A spiritual approach to ethical dilemmas

TODAY'S HEADLINES are filled with reports of ethical dilemmas. Among them: the global debate about torture; voters' views of corrupt politicians in the United Kingdom, and elsewhere; and how to solve the financial crisis that began in the US and has spread around the world.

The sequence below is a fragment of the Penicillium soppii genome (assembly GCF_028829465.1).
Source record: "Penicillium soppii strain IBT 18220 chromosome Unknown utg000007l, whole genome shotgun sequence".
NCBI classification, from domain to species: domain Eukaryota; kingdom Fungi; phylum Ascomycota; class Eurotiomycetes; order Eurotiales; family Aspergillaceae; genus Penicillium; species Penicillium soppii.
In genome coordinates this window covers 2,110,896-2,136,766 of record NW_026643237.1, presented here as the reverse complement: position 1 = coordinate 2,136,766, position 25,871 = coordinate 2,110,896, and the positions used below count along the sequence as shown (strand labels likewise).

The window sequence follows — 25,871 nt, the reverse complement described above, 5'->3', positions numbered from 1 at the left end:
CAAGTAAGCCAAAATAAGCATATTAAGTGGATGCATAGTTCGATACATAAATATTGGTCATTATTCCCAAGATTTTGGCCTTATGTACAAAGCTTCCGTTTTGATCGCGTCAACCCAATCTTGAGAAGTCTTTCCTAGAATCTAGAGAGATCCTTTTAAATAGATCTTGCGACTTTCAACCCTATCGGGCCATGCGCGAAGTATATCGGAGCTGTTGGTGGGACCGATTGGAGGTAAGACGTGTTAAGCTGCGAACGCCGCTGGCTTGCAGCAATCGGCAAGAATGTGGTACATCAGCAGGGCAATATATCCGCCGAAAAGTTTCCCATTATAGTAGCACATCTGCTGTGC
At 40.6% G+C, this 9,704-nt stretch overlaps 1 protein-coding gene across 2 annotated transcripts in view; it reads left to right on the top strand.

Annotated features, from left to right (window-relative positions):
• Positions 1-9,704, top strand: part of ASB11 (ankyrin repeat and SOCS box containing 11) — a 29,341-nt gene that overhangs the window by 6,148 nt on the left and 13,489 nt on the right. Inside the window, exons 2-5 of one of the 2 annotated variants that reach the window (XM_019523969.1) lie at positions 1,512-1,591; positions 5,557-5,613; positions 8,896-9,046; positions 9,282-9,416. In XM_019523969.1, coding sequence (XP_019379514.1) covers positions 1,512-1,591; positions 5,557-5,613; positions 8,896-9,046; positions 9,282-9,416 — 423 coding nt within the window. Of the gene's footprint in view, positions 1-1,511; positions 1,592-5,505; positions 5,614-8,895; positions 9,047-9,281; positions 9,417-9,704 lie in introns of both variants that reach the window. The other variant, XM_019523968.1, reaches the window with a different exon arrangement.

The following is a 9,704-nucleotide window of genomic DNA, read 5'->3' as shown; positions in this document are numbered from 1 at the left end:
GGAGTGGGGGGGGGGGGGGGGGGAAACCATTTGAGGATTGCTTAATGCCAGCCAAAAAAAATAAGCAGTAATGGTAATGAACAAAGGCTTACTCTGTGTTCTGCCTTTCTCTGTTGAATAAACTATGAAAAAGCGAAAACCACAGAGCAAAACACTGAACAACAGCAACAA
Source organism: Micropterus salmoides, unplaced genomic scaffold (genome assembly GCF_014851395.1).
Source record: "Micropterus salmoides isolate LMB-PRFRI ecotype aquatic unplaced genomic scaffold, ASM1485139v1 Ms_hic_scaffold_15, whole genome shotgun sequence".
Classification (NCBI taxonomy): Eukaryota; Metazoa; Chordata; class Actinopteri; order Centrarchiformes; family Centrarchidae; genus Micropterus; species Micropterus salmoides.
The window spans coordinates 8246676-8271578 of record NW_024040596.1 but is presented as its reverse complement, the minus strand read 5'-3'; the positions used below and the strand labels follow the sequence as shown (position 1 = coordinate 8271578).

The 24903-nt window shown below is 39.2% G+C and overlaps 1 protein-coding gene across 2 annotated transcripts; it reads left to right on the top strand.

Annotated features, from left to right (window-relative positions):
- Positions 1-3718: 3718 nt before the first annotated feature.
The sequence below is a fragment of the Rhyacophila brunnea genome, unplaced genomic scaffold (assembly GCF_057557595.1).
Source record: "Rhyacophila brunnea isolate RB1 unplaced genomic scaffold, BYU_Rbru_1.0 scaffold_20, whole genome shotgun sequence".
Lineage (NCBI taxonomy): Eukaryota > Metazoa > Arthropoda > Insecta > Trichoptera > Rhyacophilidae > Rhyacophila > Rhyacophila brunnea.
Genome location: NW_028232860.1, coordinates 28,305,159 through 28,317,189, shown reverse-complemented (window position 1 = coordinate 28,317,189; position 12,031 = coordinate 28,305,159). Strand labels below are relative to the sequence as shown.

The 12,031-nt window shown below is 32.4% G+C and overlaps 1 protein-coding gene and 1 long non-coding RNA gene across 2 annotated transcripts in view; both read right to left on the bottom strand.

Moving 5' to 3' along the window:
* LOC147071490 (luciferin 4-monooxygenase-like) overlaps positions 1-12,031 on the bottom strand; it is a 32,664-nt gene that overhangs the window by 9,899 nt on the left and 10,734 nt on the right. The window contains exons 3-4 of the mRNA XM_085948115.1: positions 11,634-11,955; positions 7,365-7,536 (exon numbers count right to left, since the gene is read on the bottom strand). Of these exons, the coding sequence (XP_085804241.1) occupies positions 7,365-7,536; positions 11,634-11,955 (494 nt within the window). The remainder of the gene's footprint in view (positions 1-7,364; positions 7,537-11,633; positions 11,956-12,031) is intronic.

A recent opinion piece in The New York Times drove home the point that financial crises are often mired in dubious ethical practices. Suki Kim wrote of her native South Korea: "In 1999, af ter the Asian financial crisis, the South Korean government encouraged banks to issue credit cards to as many people as possible as a way to increase consumer spending (as well as to make it easier to collect taxes . . .)." Those who instituted the policy may not have anticipated that credit cards would be accepted so readily. But "by 2003 [people] owned on average four credit cards each and their collective debts amounted to about $100 billion" ("Notes From Another Credit Card Crisis," May 18, 2009).

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